May 27, 2011

...Learn TDD with Codemanship

Software Craftsmanship 2011 - Thanks & Thoughts

Just a short post today (far too knackered for anything more substantial, I'm afraid) to send my heartfelt thanks to everyone who helped make yesterday's Software Craftsmanship 2011 conference a success.

Major thanks go to all the wonderful people who contributed amazing sessions (both scheduled and impromptu): Krzysztof Jelski, Remco Mulder, Gordon Barrs, Christian Horsedal, Justin McLean, Peter Lind, Rob Westgeest, Willem van den Ende, Chris Parsons, Jon Jagger, Matt Williams and Michael Feathers. Both challenging and educational, this year's sessions certainly gave us plenty to think about and talk about.

And huge thanks to our generous sponsors, JetBrains, whose support for craftsmanship has been invaluable.

Massive gratitude also to Claire Urwin, Kelsey Griffin, our amazing tour guides and the rest of the Bletchley Park team for their wonderful hospitality and superb organisation. It really is a fantastic venue, and if you're not thinking of holding your next event there, then think again.

Finally, I want to thank everyone who came and supported craftsmanship as well as Bletchley Park. Between you, you raised in excess of £14,000 yesterday, and I know that your support is greatly valued by everyone at Bletchley Park. Apologies again for the unfortunate situation with the computing museum on the tours. Rest assured, we'll try our damnedest to sort something out for everyone who missed Colossus this time.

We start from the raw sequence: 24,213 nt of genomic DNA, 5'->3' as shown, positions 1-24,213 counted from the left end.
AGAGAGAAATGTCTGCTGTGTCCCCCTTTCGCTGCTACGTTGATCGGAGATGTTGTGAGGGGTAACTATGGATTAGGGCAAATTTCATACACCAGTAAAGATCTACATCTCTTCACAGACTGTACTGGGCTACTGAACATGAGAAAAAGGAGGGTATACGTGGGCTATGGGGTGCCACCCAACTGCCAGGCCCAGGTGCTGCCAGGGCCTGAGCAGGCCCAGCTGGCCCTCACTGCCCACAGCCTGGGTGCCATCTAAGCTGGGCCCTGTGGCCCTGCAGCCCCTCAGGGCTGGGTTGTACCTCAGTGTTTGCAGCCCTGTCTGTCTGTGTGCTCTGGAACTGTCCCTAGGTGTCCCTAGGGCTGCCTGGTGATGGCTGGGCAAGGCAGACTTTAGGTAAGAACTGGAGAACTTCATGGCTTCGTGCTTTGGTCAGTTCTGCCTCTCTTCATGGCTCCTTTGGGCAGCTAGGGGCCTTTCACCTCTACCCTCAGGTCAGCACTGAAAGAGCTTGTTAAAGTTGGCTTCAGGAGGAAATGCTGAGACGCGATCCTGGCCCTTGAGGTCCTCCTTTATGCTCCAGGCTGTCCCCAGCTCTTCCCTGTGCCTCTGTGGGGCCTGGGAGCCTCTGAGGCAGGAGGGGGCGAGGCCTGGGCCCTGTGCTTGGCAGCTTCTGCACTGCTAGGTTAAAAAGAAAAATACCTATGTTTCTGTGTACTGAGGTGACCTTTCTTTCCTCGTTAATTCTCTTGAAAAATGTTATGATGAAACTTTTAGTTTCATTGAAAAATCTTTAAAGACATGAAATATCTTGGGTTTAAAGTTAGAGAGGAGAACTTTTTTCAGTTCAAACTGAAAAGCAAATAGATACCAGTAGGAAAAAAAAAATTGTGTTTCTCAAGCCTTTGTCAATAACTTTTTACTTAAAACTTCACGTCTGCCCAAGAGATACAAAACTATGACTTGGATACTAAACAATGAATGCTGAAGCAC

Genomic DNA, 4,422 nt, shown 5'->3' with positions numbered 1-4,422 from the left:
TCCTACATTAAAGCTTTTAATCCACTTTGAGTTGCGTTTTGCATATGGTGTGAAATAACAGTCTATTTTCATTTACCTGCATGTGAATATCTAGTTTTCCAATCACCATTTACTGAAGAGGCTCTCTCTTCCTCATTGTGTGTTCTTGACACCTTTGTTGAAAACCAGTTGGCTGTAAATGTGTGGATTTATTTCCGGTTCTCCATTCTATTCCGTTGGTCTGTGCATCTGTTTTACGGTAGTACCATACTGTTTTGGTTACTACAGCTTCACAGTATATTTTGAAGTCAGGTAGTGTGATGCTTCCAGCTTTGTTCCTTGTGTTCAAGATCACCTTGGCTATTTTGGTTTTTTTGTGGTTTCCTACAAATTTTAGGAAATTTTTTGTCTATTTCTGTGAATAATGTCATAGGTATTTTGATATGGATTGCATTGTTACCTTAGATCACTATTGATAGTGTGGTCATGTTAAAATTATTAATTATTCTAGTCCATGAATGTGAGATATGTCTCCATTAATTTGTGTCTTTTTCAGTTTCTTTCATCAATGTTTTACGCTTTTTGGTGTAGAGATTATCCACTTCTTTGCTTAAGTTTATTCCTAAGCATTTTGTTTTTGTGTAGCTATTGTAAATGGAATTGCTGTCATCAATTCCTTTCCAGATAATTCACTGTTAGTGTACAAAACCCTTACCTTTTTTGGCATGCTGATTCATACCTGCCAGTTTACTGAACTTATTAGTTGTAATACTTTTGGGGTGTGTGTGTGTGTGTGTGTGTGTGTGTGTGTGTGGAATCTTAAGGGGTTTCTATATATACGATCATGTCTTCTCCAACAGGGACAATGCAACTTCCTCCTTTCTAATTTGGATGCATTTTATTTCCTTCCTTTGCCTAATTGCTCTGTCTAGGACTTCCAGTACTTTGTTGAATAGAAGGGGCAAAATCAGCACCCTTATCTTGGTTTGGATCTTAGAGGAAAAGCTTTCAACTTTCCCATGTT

And finally, a thought:

Several people asked me yesterday "what does 'craftsmanship' mean to you?"

To me, "software craftsmanship" is a pub where a certain crowd of talented, brilliant and passionate programmers hang out.

Back in the late eighties and early nineties, they hung out in the "Object Oriented Arms", which had great real ale and comfy chairs. But the OO Arms got overrun by consultants and salesmen in suits who all stood around drinking expensive cocktails and talking ignorant crap in very loud voices, so the crowd started drinking in the "Patterns Bar" a few hundred yards down the high street.

That too soon became overrun by the suits, so they moved to the "Agile Lion" (briefly stopping off at the "UML & Firkin" for what turned out to be a very heavy, stodgy meal that made them feel slightly sick).

In recent years, the Agile Lion has started to fill up with suits - indeed, it's more of a wine bar these days. So a bunch of us have decided to open our own pub, called "Software Craftsmanship" - a traditional, no-frills boozer where all that matters is quality beer and good conversation.

At the moment, there's no sign of the suits, but it's only a matter of time before word spreads and they start appearing at the door.

And that's when we'll have to make a tough decision - do we let the suits in and move on to a new watering hole where we can be sure of good, reasonably-priced beer and sparkling conversation, or should we stand our ground and put bouncers on the door?

Posted 10 years, 8 months ago on May 27, 2011